For many scientists, the classified nature of the US government reports make them impossible to assess. They have called for more transparency around the recent documentation. 

“I’m a scientist. I need to see the evidence rather than take the FBI director’s word for it,” University of Saskatchewan virologist Angela Rasmussen told the Associated Press. “The vast majority of the evidence continues to support natural origin.”

In contrast to the evidence supporting the lab leak theory, the reasoning behind the animal origin is publicly available. In an influential set of peer-reviewed papers published in July, researchers concluded that SARS-CoV-2 “occurred through the live wildlife trade in China” via the Wuhan market. 

Stephen Goldstein, a virologist at the University of Utah and one of the paper’s co-authors, remains open-minded about the lab leak theory. But like Rasmussen, says it is impossible to assess without access to the evidence. 

“It’s very difficult to say anything until we see what information drove this [DOE] updated analysis,” Goldstein told Vanity Fair. “If the data exists and is declassified and I can update my own analysis, wonderful.”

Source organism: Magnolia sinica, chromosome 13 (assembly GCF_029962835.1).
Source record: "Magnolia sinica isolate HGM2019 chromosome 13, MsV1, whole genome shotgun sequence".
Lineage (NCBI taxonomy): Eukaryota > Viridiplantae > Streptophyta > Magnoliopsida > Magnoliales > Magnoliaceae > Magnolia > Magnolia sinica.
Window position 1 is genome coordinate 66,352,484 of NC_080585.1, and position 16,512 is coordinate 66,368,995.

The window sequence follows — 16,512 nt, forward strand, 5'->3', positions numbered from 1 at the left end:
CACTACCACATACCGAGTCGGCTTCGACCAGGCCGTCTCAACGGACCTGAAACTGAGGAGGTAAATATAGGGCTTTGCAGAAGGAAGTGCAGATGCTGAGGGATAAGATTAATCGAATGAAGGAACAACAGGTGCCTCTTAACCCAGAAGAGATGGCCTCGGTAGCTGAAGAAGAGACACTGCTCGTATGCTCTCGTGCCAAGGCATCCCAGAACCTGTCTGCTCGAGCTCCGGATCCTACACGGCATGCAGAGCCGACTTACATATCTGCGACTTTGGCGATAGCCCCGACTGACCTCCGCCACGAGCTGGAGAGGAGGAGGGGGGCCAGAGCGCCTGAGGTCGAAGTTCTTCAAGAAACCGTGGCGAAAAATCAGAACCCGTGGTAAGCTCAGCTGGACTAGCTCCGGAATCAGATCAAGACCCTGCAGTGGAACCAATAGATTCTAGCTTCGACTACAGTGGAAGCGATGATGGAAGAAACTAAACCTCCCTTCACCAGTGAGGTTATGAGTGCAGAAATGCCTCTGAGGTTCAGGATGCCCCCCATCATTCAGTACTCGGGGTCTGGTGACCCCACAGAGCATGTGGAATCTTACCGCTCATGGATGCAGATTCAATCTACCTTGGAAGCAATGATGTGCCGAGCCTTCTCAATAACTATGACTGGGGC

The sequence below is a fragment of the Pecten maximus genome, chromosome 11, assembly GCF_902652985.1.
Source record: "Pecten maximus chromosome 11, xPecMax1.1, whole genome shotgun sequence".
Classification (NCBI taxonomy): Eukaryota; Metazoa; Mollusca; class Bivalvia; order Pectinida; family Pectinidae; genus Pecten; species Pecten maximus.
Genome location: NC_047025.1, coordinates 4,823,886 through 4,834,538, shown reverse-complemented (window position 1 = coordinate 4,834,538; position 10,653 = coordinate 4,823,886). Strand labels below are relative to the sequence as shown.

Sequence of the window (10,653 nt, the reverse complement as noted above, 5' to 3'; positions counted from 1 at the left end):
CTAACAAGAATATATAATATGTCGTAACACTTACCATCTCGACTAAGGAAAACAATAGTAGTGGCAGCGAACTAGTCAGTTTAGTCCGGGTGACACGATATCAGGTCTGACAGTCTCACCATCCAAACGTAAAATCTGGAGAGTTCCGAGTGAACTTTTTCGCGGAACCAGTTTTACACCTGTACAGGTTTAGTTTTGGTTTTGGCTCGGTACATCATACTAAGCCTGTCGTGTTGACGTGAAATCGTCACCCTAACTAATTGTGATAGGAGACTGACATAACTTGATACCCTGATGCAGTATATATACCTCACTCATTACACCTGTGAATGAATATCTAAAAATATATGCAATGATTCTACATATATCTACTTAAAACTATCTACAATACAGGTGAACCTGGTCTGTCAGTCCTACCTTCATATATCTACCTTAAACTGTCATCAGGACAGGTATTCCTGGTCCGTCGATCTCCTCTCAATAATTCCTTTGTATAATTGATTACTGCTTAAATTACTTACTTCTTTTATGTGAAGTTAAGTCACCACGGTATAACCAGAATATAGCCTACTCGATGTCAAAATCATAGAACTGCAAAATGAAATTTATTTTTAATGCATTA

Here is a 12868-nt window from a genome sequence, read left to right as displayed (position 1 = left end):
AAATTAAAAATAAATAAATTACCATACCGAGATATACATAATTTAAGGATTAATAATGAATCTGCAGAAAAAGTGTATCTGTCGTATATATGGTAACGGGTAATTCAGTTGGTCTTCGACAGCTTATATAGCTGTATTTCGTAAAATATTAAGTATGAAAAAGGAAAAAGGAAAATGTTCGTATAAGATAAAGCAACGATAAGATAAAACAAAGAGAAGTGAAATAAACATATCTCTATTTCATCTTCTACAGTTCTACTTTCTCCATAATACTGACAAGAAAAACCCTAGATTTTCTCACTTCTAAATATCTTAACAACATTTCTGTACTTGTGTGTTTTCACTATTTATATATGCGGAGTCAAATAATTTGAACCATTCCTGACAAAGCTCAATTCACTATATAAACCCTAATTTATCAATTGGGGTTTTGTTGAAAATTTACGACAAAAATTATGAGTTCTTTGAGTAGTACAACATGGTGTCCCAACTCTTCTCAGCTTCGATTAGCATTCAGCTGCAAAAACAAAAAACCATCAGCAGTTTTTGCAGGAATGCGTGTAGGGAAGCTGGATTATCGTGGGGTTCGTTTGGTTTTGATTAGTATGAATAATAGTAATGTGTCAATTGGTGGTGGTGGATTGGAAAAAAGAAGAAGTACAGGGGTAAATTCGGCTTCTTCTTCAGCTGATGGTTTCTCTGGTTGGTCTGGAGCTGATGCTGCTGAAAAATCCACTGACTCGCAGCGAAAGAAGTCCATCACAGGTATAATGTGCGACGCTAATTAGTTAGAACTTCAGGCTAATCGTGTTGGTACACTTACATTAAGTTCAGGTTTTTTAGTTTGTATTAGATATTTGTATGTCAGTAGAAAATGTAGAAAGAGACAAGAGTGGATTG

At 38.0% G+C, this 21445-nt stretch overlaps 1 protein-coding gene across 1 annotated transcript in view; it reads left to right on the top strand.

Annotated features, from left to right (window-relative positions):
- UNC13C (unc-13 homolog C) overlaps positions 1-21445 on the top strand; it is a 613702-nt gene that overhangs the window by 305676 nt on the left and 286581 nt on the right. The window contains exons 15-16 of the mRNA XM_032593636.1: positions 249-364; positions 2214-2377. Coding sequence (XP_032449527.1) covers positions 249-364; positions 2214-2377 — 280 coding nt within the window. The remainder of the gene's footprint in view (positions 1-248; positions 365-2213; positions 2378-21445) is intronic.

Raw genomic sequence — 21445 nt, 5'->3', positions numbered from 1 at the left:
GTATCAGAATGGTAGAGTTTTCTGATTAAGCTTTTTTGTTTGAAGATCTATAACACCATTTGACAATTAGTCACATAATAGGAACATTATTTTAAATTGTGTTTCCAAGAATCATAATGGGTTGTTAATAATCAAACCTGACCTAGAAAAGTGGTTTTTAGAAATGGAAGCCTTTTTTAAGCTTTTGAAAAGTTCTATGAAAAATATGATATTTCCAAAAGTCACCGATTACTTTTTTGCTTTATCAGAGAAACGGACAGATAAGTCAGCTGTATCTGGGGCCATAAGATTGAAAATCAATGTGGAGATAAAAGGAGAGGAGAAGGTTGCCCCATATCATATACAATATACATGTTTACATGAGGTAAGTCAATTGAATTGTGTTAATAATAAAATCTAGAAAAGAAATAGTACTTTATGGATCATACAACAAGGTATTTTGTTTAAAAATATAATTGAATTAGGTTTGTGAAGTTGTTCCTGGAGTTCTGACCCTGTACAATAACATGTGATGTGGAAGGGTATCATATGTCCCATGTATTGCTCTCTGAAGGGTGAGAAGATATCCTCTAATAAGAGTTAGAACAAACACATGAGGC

SARS-CoV2 lacks molecular structure of an engineered virus

The molecular structure of SARS-CoV-2 makes it highly unlikely the virus was engineered.

Redfield’s view that the virus could not have had natural origins is widely disputed by scientists. The SARS-CoV-2 virus has no known backbone, a critical molecular structure on which all engineered viruses are built, making it a bad candidate for bioengineering. 

“Virologists cannot create or design viruses out of thin air,” Robert Garry, professor of microbiology and immunology at Tulane University told the New Republic. “There would need to be at least something close to it in nature.”

The polarized nature of discussion around the origins of SARS-CoV-2 also overshadow a potential middle-ground: the virus was found in nature was brought to the Institute for study. But without the cooperation of Chinese authorities, no evidence that the virus was being studied at the lab has emerged.

Until the full-scope of the work that took place at the Wuhan Institute is made public, the origins of the virus that has killed over seven million people are likely to remain a mystery.

Image Credits: NIH, Creative Commons, LLN, FBI.